At 55, I worried that my children were growing so fast that I couldn’t even take a breath before they’d be grown. I worried that my brain would stop working before I could finish anything, that my daughter/son/daughter would hate college, be unhappy away from home, get hurt without me there to fight off boogeymen, not want to come home because they took a Sociology class that made them realize all of their parents’ inadequacies. That I might be turning into my mother!
Looking back over this list, I realize that 1) some of these things came true, and, although they were bad, they were not as bad as I had feared–some of them were worse 2) there was nothing I could do about it, no matter what.
I wish I could say that now, at 58, I’ve stopped worrying. But I can’t. I think I might be addicted to worry because of the elusive sense of control it gives me. If I can make sure I worry about something, maybe I can stave that thing off for a few more seconds, keep that wolf away from the door. After all, bad things always happen when you least expect them.
I do know one thing: after all these years, I have at least learned to take some of my worries with a grain of salt–like , for instance, the one about the ice caps melting and carrying away our house. I have a few years before that could happen, right?
Our oldest daughter, Lizzie, who is 24 years old, walked in the other night and announced that she and her boyfriend, Janson, had just gotten engaged! We had a feeling this was coming. (Janson had already told us both that he loved our daughter and was not going anywhere.) And yet, now that it has, I’m finding myself a little floored by the news. I’ve been hearing voices in my head: “She’s too young!” “Do they know what they’re doing?” “I’m too young for this!” I feel as if I’ve aged overnight—and I’m not quite ready!
It’s not that I’m not happy about the news—or that we think it’s happening too fast. Lizzie met Janson last summer, and he’s a wonderful guy—with a great sense of humor—who has found his way easily right into our hearts. She met him through a friend of hers—at a time when she was not expecting to meet anyone. Isn’t that how it always happens? And they hit it off instantly. He seems perfect for Liz: their temperaments are compatible; they love each other; they share many of the same values. What more could we ask for?
It’s just that, once all this happened—and after I’d come down from the cloud of excitement—I realized that maybe I wasn’t prepared for our baby girl to be taking this next step. First of all, it seems impossible that she could be old enough. After all, just a minute ago, she was only four years old! I keep thinking of “Fiddler on the Roof” and Tevye’s song: “Is this the little girl I carried? Is this the little boy at play? I don’t remember growing older. When did they?” How in the world did she get to be 24 so quickly? And how in the universe could I be old enough to have a daughter old enough to get married?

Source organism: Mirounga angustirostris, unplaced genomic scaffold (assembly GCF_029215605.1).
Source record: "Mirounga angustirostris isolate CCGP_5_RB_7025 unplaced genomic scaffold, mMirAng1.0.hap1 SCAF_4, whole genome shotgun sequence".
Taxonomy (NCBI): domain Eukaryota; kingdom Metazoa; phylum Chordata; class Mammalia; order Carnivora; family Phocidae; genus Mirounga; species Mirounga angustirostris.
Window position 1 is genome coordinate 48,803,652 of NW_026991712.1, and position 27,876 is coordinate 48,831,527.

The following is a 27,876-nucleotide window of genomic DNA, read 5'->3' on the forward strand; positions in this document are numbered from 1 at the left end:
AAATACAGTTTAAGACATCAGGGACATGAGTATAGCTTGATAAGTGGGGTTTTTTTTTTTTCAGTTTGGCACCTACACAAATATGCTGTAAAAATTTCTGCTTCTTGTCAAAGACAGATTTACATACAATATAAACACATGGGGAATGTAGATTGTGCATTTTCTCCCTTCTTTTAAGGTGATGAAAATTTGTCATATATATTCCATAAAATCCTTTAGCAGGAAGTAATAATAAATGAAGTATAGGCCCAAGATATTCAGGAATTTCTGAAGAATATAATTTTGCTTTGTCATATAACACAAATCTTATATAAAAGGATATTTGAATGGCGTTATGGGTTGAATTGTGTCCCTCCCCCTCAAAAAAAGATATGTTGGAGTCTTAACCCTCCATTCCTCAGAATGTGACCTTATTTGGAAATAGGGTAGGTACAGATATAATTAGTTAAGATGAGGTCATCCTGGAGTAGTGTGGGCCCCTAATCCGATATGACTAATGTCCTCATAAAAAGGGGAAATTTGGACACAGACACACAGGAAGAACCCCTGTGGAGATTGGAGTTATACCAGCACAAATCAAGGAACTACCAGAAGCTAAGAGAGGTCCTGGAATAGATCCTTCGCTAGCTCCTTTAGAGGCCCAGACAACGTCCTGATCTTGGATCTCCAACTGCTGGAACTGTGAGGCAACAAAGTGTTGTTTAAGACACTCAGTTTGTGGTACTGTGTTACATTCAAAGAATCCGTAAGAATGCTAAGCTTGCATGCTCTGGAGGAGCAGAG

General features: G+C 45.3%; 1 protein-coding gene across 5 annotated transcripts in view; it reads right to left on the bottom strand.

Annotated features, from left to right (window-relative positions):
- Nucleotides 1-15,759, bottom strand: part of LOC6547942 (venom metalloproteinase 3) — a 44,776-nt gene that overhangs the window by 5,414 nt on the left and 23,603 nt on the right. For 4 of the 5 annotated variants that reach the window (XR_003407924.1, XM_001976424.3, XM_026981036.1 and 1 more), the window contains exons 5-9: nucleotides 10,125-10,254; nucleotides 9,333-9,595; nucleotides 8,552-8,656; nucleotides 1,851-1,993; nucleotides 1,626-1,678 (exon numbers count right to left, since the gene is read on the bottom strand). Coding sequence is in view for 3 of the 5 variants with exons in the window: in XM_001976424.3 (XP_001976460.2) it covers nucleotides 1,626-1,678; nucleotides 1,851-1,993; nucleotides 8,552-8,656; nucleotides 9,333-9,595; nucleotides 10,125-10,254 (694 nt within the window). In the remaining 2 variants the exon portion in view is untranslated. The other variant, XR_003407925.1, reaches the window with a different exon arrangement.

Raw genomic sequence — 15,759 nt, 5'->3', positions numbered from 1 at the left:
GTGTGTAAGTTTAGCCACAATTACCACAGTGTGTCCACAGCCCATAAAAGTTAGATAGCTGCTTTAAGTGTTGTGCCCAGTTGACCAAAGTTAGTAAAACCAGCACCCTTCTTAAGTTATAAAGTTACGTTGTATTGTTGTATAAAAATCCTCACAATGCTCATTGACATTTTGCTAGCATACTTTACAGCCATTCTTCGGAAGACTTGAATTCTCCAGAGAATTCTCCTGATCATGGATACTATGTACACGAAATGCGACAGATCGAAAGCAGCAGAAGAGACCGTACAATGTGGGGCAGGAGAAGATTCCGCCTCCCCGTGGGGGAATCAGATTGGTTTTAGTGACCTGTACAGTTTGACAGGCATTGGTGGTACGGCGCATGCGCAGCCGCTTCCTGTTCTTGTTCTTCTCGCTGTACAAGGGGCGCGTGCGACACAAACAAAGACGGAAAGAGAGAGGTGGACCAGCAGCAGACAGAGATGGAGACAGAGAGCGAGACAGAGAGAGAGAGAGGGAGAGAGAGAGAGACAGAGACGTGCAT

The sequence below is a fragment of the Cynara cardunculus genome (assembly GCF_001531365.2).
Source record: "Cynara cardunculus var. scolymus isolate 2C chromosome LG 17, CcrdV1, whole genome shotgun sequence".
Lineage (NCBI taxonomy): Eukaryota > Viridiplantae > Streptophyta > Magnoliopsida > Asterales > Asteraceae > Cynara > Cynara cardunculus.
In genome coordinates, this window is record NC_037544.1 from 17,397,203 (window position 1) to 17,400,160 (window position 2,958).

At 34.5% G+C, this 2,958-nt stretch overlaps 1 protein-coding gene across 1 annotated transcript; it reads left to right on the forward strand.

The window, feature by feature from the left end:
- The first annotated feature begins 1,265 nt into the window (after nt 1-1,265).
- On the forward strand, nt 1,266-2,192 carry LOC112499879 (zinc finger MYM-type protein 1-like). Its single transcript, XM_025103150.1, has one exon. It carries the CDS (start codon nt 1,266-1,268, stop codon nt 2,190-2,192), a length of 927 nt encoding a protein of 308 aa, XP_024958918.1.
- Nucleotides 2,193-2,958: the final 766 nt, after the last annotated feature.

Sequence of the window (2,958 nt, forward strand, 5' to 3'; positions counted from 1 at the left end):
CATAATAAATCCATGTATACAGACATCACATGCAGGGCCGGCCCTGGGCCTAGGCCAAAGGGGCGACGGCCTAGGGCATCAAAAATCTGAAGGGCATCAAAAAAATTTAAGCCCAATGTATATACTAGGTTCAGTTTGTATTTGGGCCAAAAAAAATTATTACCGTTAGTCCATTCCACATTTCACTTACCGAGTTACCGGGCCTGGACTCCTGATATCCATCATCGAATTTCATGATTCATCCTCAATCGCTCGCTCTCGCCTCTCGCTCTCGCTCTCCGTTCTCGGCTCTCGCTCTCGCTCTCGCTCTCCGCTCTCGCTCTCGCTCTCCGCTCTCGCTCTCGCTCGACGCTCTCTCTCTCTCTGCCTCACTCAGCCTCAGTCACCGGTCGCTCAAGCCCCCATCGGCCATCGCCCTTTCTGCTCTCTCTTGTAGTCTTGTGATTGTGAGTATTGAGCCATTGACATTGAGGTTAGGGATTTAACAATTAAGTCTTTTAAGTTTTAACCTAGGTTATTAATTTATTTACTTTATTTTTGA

How quickly these big, momentous things happen! I guess that’s the terrifying thing: life is always faster-moving and less predictable than you think it is when you’re stuck down in the weeds, dealing with the day-to-day mess. In any case, it’s great. They are great! And I’m going to have a share a picture of the cute couple, so people can see how darling they are!
I’m sure I’ll get used to this soon. I know one thing: no matter how long it takes me, I’ll adjust sooner than Tom (my husband), who has been laid flat out on the floor!!
My thoughts on learning that I am going to be a Grandmother are as follows:
3. Gasp. Breathe, girl!
5. What will my new name (the name that will stick to me for the rest of my life on earth) be? Please not anything with “aw” on the end.
6. Am I really old enough for this to be happening to me? I knew my husband was getting older, but…
7. She will love IT more than she loves me (pout).
8. How can SHE have a baby? She’s still MY baby!
9. Look at her. Her face is shining. I know that feeling…my face must look like my mother’s face did when I told her for the first time.
10. I will love it instantly. At first because it’s part of her. Then just because I love it.
11. Life has become infinitely more complicated–and interesting–in the last 7 seconds.
Okay, so I had more than 10 thoughts in a row. This doesn’t happen every day. I just had to write them all!
Julia Coward lives in Asheville, NC with her husband, in a house made entirely of dog hair. She has held many varied and interesting jobs in her career as a person, but her favorite has always been raising and caring for people and pets in all different ages and stages of life. Plants have to fend for themselves.